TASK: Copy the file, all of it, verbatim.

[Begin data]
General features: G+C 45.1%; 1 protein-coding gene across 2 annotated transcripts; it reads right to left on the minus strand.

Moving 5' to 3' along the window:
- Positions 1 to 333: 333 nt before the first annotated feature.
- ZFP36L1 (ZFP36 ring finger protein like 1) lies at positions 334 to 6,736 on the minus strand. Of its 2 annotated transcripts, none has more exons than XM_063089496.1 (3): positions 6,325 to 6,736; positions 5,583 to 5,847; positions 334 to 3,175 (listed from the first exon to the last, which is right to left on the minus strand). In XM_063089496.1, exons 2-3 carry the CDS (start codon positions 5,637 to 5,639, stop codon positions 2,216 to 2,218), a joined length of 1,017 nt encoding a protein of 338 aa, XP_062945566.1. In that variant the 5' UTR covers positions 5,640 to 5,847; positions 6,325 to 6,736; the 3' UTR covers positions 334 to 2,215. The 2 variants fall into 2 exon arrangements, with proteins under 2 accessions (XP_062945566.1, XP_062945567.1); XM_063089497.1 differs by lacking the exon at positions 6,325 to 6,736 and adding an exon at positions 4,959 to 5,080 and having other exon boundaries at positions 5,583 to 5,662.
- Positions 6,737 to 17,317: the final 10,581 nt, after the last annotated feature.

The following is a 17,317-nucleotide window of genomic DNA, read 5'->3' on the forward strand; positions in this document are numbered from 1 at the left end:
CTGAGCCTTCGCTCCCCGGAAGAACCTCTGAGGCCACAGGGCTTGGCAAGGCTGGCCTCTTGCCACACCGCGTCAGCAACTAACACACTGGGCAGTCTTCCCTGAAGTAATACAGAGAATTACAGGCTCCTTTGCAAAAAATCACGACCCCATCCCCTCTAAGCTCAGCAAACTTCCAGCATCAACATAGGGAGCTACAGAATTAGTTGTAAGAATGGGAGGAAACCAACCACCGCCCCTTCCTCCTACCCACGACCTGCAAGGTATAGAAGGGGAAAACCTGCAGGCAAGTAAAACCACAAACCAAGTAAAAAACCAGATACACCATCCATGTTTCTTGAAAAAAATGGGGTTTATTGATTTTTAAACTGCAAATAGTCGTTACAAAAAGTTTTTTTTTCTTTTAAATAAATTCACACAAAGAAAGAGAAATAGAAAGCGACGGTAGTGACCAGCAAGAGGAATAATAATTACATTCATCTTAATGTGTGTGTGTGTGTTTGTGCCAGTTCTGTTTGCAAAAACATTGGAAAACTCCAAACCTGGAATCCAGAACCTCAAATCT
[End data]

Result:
General features: G+C 45.1%; 1 protein-coding gene across 2 annotated transcripts; it reads right to left on the minus strand.

Moving 5' to 3' along the window:
- Positions 1 to 333: 333 nt before the first annotated feature.
- ZFP36L1 (ZFP36 ring finger protein like 1) lies at positions 334 to 6,736 on the minus strand. Of its 2 annotated transcripts, none has more exons than XM_063089496.1 (3): positions 6,325 to 6,736; positions 5,583 to 5,847; positions 334 to 3,175 (listed from the first exon to the last, which is right to left on the minus strand). In XM_063089496.1, exons 2-3 carry the CDS (start codon positions 5,637 to 5,639, stop codon positions 2,216 to 2,218), a joined length of 1,017 nt encoding a protein of 338 aa, XP_062945566.1. In that variant the 5' UTR covers positions 5,640 to 5,847; positions 6,325 to 6,736; the 3' UTR covers positions 334 to 2,215. The 2 variants fall into 2 exon arrangements, with proteins under 2 accessions (XP_062945566.1, XP_062945567.1); XM_063089497.1 differs by lacking the exon at positions 6,325 to 6,736 and adding an exon at positions 4,959 to 5,080 and having other exon boundaries at positions 5,583 to 5,662.
- Positions 6,737 to 17,317: the final 10,581 nt, after the last annotated feature.

The following is a 17,317-nucleotide window of genomic DNA, read 5'->3' on the forward strand; positions in this document are numbered from 1 at the left end:
CTGAGCCTTCGCTCCCCGGAAGAACCTCTGAGGCCACAGGGCTTGGCAAGGCTGGCCTCTTGCCACACCGCGTCAGCAACTAACACACTGGGCAGTCTTCCCTGAAGTAATACAGAGAATTACAGGCTCCTTTGCAAAAAATCACGACCCCATCCCCTCTAAGCTCAGCAAACTTCCAGCATCAACATAGGGAGCTACAGAATTAGTTGTAAGAATGGGAGGAAACCAACCACCGCCCCTTCCTCCTACCCACGACCTGCAAGGTATAGAAGGGGAAAACCTGCAGGCAAGTAAAACCACAAACCAAGTAAAAAACCAGATACACCATCCATGTTTCTTGAAAAAAATGGGGTTTATTGATTTTTAAACTGCAAATAGTCGTTACAAAAAGTTTTTTTTTCTTTTAAATAAATTCACACAAAGAAAGAGAAATAGAAAGCGACGGTAGTGACCAGCAAGAGGAATAATAATTACATTCATCTTAATGTGTGTGTGTGTGTTTGTGCCAGTTCTGTTTGCAAAAACATTGGAAAACTCCAAACCTGGAATCCAGAACCTCAAATCT